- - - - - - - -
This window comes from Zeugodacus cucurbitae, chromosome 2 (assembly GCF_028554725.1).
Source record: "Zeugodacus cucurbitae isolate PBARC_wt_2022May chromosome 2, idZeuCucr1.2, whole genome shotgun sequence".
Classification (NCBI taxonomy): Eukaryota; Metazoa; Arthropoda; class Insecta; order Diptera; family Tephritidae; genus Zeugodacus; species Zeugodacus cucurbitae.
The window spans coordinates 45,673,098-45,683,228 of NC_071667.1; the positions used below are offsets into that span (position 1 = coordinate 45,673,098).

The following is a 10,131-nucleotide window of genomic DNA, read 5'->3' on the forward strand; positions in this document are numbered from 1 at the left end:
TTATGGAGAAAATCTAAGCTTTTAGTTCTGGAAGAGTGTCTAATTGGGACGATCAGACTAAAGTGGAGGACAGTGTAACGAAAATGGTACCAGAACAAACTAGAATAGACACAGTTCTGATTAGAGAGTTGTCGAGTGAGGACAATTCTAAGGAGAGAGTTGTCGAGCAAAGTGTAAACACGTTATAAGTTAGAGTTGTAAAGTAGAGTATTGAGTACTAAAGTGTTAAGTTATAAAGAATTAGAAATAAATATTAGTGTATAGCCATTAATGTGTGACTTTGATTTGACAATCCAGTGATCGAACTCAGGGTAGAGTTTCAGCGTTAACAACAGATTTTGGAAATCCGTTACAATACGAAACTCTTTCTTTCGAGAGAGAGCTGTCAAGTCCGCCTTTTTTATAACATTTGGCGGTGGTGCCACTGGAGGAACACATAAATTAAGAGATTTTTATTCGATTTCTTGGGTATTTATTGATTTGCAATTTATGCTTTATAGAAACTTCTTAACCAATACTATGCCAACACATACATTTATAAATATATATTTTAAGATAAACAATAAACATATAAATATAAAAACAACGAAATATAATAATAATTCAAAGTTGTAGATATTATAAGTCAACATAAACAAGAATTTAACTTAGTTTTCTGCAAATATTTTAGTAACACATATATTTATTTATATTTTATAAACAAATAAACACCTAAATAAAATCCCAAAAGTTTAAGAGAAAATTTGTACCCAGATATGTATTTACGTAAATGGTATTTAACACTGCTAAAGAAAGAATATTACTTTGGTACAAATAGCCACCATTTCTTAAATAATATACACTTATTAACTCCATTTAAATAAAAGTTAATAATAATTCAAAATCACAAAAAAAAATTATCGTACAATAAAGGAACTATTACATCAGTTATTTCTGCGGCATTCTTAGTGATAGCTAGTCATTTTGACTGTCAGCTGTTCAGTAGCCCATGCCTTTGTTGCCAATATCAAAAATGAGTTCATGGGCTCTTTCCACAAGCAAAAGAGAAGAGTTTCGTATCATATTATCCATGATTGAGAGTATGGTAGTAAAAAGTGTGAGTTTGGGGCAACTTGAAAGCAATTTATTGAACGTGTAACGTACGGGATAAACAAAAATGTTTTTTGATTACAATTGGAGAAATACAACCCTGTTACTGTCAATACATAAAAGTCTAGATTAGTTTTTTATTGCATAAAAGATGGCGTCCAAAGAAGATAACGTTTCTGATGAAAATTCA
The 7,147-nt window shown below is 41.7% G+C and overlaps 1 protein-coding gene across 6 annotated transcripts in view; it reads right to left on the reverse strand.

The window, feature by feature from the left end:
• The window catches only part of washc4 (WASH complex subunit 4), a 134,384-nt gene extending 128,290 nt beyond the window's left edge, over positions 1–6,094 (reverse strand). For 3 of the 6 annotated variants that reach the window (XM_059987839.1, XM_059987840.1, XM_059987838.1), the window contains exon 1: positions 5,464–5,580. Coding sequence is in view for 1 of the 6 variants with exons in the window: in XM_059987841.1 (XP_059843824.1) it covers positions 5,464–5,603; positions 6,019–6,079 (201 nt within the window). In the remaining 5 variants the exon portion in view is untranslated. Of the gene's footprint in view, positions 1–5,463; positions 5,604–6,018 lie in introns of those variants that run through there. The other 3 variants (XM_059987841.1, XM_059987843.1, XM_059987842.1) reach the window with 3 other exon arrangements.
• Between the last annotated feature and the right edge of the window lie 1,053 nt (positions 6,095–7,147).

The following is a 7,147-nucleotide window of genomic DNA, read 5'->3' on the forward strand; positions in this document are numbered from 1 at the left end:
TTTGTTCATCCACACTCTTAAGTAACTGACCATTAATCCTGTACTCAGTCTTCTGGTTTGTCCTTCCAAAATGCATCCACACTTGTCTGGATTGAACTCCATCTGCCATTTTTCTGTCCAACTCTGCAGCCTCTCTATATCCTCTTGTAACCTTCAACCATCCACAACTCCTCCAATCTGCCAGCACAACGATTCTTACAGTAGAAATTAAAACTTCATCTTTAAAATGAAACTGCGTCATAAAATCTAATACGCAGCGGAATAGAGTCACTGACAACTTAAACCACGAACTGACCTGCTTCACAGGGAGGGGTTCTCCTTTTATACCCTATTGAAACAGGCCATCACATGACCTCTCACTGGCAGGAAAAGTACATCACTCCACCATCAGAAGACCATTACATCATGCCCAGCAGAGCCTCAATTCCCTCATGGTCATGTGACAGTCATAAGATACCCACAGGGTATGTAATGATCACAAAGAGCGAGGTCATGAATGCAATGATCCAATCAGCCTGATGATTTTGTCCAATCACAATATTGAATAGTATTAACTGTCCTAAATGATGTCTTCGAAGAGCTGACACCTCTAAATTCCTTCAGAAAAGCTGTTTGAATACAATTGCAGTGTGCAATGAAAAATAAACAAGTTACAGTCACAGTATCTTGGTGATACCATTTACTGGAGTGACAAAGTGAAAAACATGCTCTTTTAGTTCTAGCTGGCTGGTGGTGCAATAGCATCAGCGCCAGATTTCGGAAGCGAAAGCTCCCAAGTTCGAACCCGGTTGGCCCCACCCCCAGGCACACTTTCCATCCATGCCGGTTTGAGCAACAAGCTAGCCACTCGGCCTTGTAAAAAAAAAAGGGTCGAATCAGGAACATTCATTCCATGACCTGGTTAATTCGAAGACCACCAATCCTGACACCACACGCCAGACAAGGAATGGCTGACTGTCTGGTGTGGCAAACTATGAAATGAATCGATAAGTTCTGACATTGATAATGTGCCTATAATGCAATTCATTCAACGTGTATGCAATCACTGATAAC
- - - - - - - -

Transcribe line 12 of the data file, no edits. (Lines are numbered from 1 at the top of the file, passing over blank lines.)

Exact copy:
TTTGTTCATCCACACTCTTAAGTAACTGACCATTAATCCTGTACTCAGTCTTCTGGTTTGTCCTTCCAAAATGCATCCACACTTGTCTGGATTGAACTCCATCTGCCATTTTTCTGTCCAACTCTGCAGCCTCTCTATATCCTCTTGTAACCTTCAACCATCCACAACTCCTCCAATCTGCCAGCACAACGATTCTTACAGTAGAAATTAAAACTTCATCTTTAAAATGAAACTGCGTCATAAAATCTAATACGCAGCGGAATAGAGTCACTGACAACTTAAACCACGAACTGACCTGCTTCACAGGGAGGGGTTCTCCTTTTATACCCTATTGAAACAGGCCATCACATGACCTCTCACTGGCAGGAAAAGTACATCACTCCACCATCAGAAGACCATTACATCATGCCCAGCAGAGCCTCAATTCCCTCATGGTCATGTGACAGTCATAAGATACCCACAGGGTATGTAATGATCACAAAGAGCGAGGTCATGAATGCAATGATCCAATCAGCCTGATGATTTTGTCCAATCACAATATTGAATAGTATTAACTGTCCTAAATGATGTCTTCGAAGAGCTGACACCTCTAAATTCCTTCAGAAAAGCTGTTTGAATACAATTGCAGTGTGCAATGAAAAATAAACAAGTTACAGTCACAGTATCTTGGTGATACCATTTACTGGAGTGACAAAGTGAAAAACATGCTCTTTTAGTTCTAGCTGGCTGGTGGTGCAATAGCATCAGCGCCAGATTTCGGAAGCGAAAGCTCCCAAGTTCGAACCCGGTTGGCCCCACCCCCAGGCACACTTTCCATCCATGCCGGTTTGAGCAACAAGCTAGCCACTCGGCCTTGTAAAAAAAAAAGGGTCGAATCAGGAACATTCATTCCATGACCTGGTTAATTCGAAGACCACCAATCCTGACACCACACGCCAGACAAGGAATGGCTGACTGTCTGGTGTGGCAAACTATGAAATGAATCGATAAGTTCTGACATTGATAATGTGCCTATAATGCAATTCATTCAACGTGTATGCAATCACTGATAAC